In addition to being more efficient and equitable, eliminating bus fares would benefit the climate. The transportation sector is the biggest and fastest-growing source of greenhouse gas emissions in Massachusetts, and personal vehicles are responsible for the majority of those emissions. Transportation accounted for 42 percent of greenhouse gas emissions in Massachusetts in 2017, the latest year with official data. The Commonwealth has made specific commitments to reduce emissions from transportation, specifically in its new “Next Generation Climate Roadmap” law and the Governor’s Transportation and Climate Initiative. Eliminating transit fares can be part of achieving those goals. The Commonwealth’s Decarbonization Roadmap likewise lists “low cost or free transit” as one of the strategies available to reduce emissions.
Eliminating fares on buses helps reduce greenhouse gas emissions in several ways. First of all, reducing fares encourages people to ride public transportation instead of driving. Public transit reduces emissions more when more people choose to ride transit rather than drive. Even with less than 30 percent of its seats full, a typical bus emits a third less greenhouse gas emissions per passenger mile than the average single-occupancy U.S. vehicle. A fuller bus can replace more automobiles on the road than one which is relatively empty.
Bus riders may be particularly sensitive to fare costs when making travel choices because these travelers tend to have lower-than-average incomes. An MIT experiment on the MBTA that reduced fares in half for a set of low-income Supplemental Nutritional Assistance Program (SNAP) recipients found they took almost 30 percent more transit trips than a control group.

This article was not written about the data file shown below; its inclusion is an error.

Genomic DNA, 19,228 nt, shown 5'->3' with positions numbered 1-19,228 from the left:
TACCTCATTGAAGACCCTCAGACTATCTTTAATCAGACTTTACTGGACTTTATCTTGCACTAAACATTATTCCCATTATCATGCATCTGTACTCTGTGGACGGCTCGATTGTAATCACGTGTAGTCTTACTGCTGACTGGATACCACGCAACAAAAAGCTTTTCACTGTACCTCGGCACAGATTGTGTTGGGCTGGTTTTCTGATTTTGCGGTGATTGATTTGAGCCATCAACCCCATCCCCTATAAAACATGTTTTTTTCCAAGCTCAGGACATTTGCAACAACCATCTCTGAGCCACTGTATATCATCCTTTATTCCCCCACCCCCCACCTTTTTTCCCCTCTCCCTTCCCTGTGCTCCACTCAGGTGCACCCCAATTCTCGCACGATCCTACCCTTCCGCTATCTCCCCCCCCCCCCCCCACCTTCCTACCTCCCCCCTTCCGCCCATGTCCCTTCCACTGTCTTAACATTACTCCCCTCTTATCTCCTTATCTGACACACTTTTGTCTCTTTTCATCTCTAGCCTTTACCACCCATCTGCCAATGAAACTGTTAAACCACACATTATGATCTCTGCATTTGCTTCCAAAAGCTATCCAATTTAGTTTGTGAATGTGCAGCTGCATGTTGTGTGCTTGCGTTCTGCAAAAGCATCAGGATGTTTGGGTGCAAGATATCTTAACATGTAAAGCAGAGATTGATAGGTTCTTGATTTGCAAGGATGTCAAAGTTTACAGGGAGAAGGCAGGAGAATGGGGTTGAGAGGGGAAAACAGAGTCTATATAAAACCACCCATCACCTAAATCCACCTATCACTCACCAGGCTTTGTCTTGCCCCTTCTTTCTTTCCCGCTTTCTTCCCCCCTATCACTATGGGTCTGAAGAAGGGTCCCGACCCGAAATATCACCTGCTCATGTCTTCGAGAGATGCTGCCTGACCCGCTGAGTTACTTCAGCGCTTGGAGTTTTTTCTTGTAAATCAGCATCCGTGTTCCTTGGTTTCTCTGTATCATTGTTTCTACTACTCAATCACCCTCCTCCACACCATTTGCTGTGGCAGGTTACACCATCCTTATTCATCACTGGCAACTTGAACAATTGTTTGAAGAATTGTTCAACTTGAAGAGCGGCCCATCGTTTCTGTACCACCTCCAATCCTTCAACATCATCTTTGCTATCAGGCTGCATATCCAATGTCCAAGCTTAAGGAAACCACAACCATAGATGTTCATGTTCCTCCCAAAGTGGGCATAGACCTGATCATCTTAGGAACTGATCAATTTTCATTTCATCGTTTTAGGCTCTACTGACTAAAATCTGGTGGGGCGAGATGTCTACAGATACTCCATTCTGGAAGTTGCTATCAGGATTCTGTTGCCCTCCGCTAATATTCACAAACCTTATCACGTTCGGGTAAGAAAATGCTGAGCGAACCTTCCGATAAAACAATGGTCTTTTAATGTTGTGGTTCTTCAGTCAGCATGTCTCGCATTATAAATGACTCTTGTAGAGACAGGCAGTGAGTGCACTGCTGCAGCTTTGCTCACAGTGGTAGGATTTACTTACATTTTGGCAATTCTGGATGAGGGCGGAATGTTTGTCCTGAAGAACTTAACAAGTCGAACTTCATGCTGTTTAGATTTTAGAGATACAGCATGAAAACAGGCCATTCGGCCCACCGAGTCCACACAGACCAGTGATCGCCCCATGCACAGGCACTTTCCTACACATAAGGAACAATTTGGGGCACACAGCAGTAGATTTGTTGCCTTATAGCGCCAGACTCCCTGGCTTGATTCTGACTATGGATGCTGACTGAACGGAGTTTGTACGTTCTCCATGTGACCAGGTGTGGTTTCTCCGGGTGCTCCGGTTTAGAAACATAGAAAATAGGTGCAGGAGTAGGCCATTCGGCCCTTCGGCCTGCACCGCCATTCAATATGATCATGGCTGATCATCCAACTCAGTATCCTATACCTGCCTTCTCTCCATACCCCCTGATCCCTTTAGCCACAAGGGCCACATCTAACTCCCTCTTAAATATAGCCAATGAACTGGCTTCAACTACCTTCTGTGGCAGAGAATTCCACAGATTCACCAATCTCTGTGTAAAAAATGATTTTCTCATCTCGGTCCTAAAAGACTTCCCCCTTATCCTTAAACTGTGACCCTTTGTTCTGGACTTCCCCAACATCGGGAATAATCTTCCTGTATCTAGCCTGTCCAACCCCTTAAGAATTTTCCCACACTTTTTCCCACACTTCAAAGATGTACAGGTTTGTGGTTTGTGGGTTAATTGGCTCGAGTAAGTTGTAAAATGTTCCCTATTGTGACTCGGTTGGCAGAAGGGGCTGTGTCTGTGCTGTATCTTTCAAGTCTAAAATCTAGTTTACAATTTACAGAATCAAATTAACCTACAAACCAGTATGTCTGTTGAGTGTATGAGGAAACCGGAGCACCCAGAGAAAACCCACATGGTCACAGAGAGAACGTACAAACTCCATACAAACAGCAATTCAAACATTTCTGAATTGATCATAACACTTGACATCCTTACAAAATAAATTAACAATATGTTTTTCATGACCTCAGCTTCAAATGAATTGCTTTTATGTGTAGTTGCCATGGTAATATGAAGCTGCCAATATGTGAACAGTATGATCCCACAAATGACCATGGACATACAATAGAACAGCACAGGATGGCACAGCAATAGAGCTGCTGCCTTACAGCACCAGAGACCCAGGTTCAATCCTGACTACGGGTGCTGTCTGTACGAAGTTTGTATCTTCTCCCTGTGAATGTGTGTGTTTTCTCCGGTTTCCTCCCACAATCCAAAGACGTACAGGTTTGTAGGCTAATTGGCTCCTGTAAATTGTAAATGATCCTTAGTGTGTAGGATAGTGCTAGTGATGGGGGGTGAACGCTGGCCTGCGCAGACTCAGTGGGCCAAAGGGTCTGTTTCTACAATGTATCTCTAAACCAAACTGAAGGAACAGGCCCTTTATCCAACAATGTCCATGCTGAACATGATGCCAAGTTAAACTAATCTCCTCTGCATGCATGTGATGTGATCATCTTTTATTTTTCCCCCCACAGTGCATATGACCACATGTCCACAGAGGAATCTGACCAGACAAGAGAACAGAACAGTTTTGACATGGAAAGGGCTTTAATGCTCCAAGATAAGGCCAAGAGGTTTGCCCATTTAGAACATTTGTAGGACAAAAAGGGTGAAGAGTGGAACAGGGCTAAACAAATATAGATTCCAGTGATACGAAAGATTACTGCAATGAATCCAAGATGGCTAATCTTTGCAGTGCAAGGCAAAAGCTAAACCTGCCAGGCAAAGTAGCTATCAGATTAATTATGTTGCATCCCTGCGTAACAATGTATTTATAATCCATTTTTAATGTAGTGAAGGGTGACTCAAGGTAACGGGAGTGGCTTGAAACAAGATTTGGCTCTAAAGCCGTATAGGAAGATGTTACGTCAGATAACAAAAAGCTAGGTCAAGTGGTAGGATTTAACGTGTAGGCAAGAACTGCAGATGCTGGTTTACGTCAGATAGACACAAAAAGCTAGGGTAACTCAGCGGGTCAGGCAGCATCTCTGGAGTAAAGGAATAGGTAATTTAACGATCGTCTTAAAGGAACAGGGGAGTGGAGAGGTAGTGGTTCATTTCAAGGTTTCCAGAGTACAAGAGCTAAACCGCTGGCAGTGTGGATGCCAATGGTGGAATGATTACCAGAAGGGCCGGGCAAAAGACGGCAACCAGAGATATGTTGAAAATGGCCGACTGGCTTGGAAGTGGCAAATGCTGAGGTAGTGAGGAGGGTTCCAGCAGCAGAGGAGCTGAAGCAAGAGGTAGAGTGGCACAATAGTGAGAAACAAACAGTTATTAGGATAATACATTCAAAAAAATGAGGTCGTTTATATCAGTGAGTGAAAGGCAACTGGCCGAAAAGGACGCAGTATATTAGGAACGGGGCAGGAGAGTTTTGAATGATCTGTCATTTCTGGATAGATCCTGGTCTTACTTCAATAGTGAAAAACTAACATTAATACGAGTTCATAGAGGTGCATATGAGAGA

There are additional, less direct ways that eliminating fares reduces climate emissions.
- Eliminating fares enables a bus to complete a trip in less time by reducing the time it takes for people to board and disembark. This reduces idling and cuts the time that a bus engine runs to complete a trip.
- Eliminating fares can also encourage people not to purchase a vehicle, or for a household to own one car instead of two. Without a prior commitment to the fixed cost of vehicle ownership, people are more likely to make choices that reduce the length and frequency of driving trips if they aren’t already paying for a vehicle that will stand idle if they ride transit. Somebody paying for a taxi, for example, is more likely to choose a closer location or to consolidate multiple trips into one.
- Lastly, fare-free transit can encourage transit-oriented development and compact land use patterns which reduce emissions. Fare-free transit would encourage employers, store owners, and real estate developers to locate near transit stations, and future workers, shoppers, and residents would have less need to drive long distances in their daily lives. Similarly, the more people ride transit, the less space will be used for parking, leaving potentially more open space, and improving options for walking and biking.
If Massachusetts is going to reduce transportation climate emissions, there will need to be a significant shift away from travel in personal automobiles. Fare-free buses and other public transit can be part of that solution.
Other papers in this series explaining key considerations about eliminating bus fares:
- Does It Make Sense to Collect Bus Fares? – An overview of practical reasons to make buses free.
- The Dollars & Sense of Eliminating Fares – How much money and time would eliminating fares save, how much would ridership increase, how would it stimulate local economies, and how much revenue would need to be replaced.
- Free Buses Advance Equity – How transit fares increase inequality, the demographics of transit riders, how fares influence travel choices for low-income travelers, how enforcement of fare policies has been racially biased, and how the MBTA’s existing policy of free fares at Logan airport chiefly serves whiter, more affluent riders.
 U.S. Dept. of Transportation, Federal Transit Administration, “Public Transportation’s Role in Responding to Climate Change” (Jan. 2010).